The first question is whether we are excluding anyone who could share the vision and the work with us. I believe the answer here is to make sure we publicise who we are and what we do clearly enough for everything to be done 'in the light' - if anyone else should join us, this should become clear. There didn't seem to be a problem when Pam joined us.

      The second question is whether the membership is suitably balanced: it is up to us to put in the work to encourage someone suitable from Sea Mills Methodist to join us.

      Identity. I see our meeting as a grass-roots counterpoint to the ministers' fraternal (or whatever we should call it). We meet in order to make ourselves open to hear what God wants to do in Sea Mills in and through His people as a whole. He does not have to speak to us about this (at least, not directly) but we do have to be open to His voice. We meet to discover how we can be obedient to what He has said. We meet to make real the unity of the Body of Christ in Sea Mills.

      Focus. We do not have a single focus. This is fine, as long as we keep a reasonable balance between the various elements of our time together. If we are to see our community transformed by the power of Christ, we will need to do many things - and we will probably be called to become involved with things we cannot yet imagine. So far, we have seen much of our activity focus around the two poles of prayer and unity. I believe social action will also become a major focus.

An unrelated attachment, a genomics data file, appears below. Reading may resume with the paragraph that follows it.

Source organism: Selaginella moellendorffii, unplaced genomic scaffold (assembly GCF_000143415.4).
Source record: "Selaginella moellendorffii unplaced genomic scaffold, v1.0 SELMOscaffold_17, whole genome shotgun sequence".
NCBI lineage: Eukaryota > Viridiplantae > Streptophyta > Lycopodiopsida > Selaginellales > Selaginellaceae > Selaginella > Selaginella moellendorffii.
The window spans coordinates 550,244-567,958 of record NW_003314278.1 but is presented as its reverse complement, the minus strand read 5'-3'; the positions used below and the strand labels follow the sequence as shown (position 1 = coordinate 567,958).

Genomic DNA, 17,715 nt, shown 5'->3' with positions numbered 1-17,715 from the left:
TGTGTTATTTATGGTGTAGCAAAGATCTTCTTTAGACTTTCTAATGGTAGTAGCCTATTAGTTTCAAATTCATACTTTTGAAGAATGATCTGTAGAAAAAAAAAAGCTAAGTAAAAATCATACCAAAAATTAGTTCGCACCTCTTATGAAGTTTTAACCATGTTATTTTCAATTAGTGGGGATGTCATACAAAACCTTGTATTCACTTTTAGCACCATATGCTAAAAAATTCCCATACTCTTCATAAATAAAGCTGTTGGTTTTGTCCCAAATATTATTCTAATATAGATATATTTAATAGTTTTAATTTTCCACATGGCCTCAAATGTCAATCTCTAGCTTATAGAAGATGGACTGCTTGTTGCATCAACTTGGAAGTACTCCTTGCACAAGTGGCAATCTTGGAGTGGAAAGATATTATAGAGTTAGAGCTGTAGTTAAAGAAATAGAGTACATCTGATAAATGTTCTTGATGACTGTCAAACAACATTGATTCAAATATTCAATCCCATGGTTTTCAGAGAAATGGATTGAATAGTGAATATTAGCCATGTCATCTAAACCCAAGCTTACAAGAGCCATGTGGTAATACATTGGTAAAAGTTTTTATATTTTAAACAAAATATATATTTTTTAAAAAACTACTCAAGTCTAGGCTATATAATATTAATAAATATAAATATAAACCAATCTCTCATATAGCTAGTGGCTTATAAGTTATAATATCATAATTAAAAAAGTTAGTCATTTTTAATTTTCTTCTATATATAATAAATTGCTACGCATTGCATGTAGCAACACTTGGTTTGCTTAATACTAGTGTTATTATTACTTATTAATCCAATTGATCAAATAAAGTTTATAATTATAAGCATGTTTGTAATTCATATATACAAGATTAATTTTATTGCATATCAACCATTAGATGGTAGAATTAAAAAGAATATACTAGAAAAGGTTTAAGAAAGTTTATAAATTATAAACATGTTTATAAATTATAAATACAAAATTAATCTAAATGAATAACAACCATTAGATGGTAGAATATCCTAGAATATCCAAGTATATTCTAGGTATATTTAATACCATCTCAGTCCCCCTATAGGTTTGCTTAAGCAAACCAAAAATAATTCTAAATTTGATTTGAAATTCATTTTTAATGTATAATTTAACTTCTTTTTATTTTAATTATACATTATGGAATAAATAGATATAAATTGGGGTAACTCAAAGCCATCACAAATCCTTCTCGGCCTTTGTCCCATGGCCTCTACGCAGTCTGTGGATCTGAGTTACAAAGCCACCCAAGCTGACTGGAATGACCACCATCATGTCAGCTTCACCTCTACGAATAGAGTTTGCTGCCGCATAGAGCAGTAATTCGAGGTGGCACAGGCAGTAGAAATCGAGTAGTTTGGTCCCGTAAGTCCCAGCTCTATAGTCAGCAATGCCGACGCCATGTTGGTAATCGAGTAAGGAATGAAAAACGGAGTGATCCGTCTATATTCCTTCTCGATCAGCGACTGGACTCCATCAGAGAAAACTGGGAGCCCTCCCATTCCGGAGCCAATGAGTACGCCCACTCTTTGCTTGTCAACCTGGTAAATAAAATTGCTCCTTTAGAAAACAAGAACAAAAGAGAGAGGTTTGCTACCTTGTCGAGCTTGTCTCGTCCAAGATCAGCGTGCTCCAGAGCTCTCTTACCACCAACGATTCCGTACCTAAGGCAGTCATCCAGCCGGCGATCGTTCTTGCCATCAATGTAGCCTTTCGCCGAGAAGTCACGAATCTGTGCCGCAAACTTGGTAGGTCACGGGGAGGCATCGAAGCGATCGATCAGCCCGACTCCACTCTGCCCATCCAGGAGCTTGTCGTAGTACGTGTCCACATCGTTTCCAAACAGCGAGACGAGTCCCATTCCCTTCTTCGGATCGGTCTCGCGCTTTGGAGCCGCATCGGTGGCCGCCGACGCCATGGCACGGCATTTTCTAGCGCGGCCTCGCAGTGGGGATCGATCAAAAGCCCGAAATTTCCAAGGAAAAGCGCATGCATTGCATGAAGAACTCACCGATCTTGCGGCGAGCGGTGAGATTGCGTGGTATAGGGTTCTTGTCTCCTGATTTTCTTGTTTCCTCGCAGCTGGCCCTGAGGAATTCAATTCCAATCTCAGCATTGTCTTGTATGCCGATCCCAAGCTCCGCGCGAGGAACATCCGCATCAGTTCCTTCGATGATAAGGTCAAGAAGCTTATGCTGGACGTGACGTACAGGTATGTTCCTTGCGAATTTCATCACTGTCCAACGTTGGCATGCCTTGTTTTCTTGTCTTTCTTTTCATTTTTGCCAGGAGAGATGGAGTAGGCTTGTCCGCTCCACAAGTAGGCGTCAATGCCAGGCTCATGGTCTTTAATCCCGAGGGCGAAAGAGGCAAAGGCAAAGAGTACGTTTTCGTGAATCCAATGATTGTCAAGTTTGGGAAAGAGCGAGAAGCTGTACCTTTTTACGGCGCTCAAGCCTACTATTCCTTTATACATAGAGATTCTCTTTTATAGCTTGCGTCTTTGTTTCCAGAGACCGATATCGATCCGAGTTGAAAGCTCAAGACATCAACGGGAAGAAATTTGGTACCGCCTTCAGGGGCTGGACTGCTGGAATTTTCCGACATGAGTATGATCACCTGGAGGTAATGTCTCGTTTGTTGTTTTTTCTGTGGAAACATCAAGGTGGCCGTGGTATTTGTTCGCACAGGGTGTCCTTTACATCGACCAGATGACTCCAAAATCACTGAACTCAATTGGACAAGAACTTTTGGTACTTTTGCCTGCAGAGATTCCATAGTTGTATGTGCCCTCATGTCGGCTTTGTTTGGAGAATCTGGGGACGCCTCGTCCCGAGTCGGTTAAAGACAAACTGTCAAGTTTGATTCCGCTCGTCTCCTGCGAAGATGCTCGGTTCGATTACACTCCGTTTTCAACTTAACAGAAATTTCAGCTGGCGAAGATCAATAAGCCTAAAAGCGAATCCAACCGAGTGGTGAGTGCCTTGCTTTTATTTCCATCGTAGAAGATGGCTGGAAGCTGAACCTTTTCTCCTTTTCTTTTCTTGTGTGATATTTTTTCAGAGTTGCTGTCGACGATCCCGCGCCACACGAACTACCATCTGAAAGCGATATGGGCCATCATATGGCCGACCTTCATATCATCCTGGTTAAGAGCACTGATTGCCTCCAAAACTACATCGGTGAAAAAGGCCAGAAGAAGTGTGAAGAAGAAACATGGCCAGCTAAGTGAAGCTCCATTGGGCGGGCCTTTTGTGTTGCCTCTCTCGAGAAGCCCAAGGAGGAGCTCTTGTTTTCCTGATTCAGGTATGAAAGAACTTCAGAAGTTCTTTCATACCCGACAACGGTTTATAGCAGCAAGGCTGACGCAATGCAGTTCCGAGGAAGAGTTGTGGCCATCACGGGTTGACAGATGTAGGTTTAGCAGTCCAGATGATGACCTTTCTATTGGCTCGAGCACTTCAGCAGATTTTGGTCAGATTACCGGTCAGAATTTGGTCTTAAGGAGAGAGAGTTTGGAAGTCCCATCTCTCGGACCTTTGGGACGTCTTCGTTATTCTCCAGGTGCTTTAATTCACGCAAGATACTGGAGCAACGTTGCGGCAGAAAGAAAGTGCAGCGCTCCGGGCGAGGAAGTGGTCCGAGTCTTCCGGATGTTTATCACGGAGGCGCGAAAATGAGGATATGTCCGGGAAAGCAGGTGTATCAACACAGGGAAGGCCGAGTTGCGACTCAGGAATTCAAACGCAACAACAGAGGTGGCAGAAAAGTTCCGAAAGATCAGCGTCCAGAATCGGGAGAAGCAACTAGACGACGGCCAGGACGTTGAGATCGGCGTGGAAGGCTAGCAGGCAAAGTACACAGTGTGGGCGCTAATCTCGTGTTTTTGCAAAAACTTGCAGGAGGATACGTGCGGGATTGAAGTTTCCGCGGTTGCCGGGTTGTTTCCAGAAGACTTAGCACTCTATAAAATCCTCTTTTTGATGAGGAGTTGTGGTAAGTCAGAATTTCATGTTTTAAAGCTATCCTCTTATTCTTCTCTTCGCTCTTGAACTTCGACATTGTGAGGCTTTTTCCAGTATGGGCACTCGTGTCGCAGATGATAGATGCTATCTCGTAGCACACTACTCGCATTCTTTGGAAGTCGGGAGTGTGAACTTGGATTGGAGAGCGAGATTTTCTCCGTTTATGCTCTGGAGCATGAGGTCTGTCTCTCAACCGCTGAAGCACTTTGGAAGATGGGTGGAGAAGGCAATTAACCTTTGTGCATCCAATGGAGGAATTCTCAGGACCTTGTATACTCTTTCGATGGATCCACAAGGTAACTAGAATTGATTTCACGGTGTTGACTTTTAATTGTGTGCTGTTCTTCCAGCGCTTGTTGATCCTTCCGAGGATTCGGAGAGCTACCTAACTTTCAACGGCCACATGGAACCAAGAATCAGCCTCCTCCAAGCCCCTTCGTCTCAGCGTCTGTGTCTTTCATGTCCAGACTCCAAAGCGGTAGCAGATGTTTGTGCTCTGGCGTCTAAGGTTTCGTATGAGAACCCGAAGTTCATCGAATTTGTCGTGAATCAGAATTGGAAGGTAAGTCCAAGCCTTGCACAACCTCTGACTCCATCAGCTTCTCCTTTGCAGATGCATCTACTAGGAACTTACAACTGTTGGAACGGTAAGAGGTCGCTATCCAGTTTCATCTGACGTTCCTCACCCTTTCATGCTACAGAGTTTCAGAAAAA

Authority. We have no authority - no constitutional or organisational authority - which seems fine to me. We can do nothing in and with the churches unless we can get the leadership and membership of the churches to join us. If God is on our side (if we are on His side!), how can we fail?


  4. Exploring Unity
    1. The practical expression of our unity in Christ grows through our shared activity. There are some things we can share more easily and effectively than others:

      Prayer. Nothing can (or should) stop us praying together: for each other, for Sea Mills, and for the wider world. I believe we need to focus less on the numbers attending prayer meetings, and more on the spiritual dynamics of the meetings. I believe if people discover they encounter God in a prayer meeting, they will make it a priority; and if they experience the prayer meeting as a waste of time, they should not make it a priority.

      Evangelism. There is an additional spiritual dynamic at work when we are united in evangelism. The message is no longer heard as "Get saved because I want you to join my church" - we are clearly inviting people to follow Jesus because (a) He is worth it, and (b) they need Him - and we don't mind which church they go to at the end of the day.

      Events. Like the Barn Dance: one-off or irregular activities that don't need any specific Christian focus. If lots of people are planning to attend the third 'Lord of the Rings' film when it is released in December, why not book to see it together?